Sunday, September 12, 2010

Yep, Its Hazardous Waste

And, I am still 'the mother'.....


There is a monster in my child's body. Seems the Epstein-Barr Virus 'creeped' in and took over. They don't call it just MONO these days. This time around, its got a whole new identity.

It makes little difference to me that I care for one or many, as that is my role. But it absolutely breaks my heart to see her suffer with the symptoms, see her miss out on all of the exciting things she had planned and have to reorganize exciting opportunities as a new student at the University.

Since she is a faithful follower of this forum, I will not get too weepy. Yes, she is extremely ill, but  around here, never sick enough for a martyr's complex. However, lately we continue to find ourselves helpless with the illnesses in our home. Normally, you get sick, go to the doctor, get some medicine, get better.

Sunday, August 29th, Kate shipped backed to Tuscaloosa and by bedtime reported to me feeling feverish. WB and I had departed for the beach the day before so Kate, Michelle and Hunter took in the Shelby County Fair Saturday night prior. On Monday night she reported a fever of 102* and on Tuesday night, Hunter made the trek to Tuscaloosa and delivered her to the ER there. I did not find out about this until Wednesday afternoon when speaking to her on the phone. 

Even though she felt that she was doing the right thing by trying not to worry me, I was still outraged that this took place without me knowing. I have reminded all, I am still 'the mother'.

They ran tests for flu, Mono, Strep and all came back negative. Their titers test for Epstein-Barr was due to us by telephone on Friday to Kate. Of course, Friday came and went with no call and no alert to 'the mother'. A later call from 'the mother' to DCH confirmed that their records department was closed for the holiday weekend.

Up Thursday morning at 5:00 am and we were on the road north by 6:30. About Greenville, Kate called and asked that we come and get her, she felt too weak to drive home. Detouring through 2-lane country roads, I had her in the car and was back home by 3:00 pm. Chicken soup, Tylenol and juice. She missed the opportunity to see Saturday's game in the student section and on Labor Day Monday, she was still running fever at 101.7*, so to Children's Hospital we went.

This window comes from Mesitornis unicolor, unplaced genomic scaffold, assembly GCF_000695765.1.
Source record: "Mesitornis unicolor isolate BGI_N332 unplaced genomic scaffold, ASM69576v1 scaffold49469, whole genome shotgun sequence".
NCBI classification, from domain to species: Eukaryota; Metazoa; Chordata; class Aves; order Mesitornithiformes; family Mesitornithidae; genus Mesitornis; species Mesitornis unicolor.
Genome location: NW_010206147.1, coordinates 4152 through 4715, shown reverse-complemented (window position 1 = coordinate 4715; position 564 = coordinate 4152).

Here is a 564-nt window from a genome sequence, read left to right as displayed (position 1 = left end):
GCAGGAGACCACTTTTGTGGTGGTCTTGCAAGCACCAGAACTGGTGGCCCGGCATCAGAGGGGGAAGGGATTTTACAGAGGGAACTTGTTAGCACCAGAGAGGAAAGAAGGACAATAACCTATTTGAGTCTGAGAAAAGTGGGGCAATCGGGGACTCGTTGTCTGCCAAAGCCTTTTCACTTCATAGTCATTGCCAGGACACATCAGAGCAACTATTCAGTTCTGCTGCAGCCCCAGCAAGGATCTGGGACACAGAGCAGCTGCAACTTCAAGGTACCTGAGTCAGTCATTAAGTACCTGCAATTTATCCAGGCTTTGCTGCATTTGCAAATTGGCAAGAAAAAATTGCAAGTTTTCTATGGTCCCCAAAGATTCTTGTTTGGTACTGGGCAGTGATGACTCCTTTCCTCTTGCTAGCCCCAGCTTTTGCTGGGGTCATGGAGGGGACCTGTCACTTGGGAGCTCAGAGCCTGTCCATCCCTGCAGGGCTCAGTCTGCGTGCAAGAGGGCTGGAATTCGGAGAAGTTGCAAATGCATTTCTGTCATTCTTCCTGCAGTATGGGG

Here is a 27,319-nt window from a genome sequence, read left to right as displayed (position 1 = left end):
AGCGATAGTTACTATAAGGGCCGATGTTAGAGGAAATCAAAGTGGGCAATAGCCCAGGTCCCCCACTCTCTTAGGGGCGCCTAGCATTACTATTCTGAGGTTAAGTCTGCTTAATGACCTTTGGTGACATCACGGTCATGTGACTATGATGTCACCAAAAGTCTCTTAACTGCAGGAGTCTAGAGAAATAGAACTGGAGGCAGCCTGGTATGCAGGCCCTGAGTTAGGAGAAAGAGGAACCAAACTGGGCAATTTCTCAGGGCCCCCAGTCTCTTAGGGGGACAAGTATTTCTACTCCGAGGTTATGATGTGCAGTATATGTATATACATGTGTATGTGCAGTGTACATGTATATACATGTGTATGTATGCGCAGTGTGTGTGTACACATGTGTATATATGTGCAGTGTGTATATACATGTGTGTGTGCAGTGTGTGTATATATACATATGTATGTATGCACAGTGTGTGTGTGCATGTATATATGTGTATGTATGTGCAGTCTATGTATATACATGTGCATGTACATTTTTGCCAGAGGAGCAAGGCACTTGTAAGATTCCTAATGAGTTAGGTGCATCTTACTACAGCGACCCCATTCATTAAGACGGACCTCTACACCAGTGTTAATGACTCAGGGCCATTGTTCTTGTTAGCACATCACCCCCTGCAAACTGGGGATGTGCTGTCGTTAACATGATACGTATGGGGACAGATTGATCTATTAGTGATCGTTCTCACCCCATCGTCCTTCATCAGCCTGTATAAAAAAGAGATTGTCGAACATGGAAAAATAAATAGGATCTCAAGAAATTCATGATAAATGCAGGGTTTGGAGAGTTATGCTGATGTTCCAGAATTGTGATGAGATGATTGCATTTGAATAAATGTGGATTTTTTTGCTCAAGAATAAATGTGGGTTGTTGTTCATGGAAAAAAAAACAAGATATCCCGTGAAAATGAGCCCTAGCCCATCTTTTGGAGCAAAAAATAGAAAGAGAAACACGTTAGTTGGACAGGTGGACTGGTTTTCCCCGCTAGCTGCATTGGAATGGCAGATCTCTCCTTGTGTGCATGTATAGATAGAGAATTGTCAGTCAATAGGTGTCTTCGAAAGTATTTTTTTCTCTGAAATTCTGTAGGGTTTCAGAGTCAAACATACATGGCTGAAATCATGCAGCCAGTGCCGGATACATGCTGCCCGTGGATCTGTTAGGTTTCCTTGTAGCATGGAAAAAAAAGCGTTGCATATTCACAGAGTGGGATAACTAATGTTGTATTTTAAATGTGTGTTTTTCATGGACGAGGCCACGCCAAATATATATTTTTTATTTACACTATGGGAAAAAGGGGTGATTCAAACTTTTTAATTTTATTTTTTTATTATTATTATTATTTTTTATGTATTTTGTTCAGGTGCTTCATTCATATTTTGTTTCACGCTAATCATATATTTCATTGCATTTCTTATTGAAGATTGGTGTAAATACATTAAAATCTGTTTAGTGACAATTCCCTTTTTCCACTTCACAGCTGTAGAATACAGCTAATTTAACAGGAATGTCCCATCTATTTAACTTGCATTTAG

Nine hours later, she had tested negative for everything they threw at her.  Even though we left with no specific instructions for treatment, I cannot say enough about the excellent staff and their excellent care and attention to Kate. When all around us lay terminally ill children with very little chance for recovery, an abundance of crying babies, ambulance charters steadily arriving, we left with Kate in tears.  Once again, nothing found in the tests but a promise of test results by Friday.  So on Tuesday morning, she left for Tuscaloosa with fever again. That was September 6th and marked the 9th day with fever over 101*.

Kate is a dance major at the University of Alabama and takes rigorous dance classes 4 mornings a week. That counts for 6 credit hours and part of the course load to satisfy her Presidential Scholarship. That she auditioned and made it into the dance and theater department was no surprise to me, and I encouraged her to try it out even though she had decided not to continue a 15-year dance career. For the past week, she has audited classes only with notes and not danced. She wakes with a fever each morning and makes all of her other classes.

On Friday at 1:00 pm the call came from Children's Hospital, she had tested positive for Eptstein-Barr with a note to see her doctor immediately. Once again, this presents a unique situation. She is in Tuscaloosa all week and can come home on the many doctors are available? Her pediatrician since birth had just recently decided to no longer treat her ~ actually decided not to take her new insurance so we were already in search for a doctor on our side of town. She had not been sick, we had a lot going on over the summer and that was on the never ending to-do list. Out of sight, out of mind. However, 'the mother' had already completed admissions process and was ready to make that appointment with a Pediatric doctor who specializes in infectious disease. I had a feeling in my gut after our day at Children's that this was not over. The soonest appointment we could get to work around her schedule at school will be this Thursday afternoon. We will be there, this is why....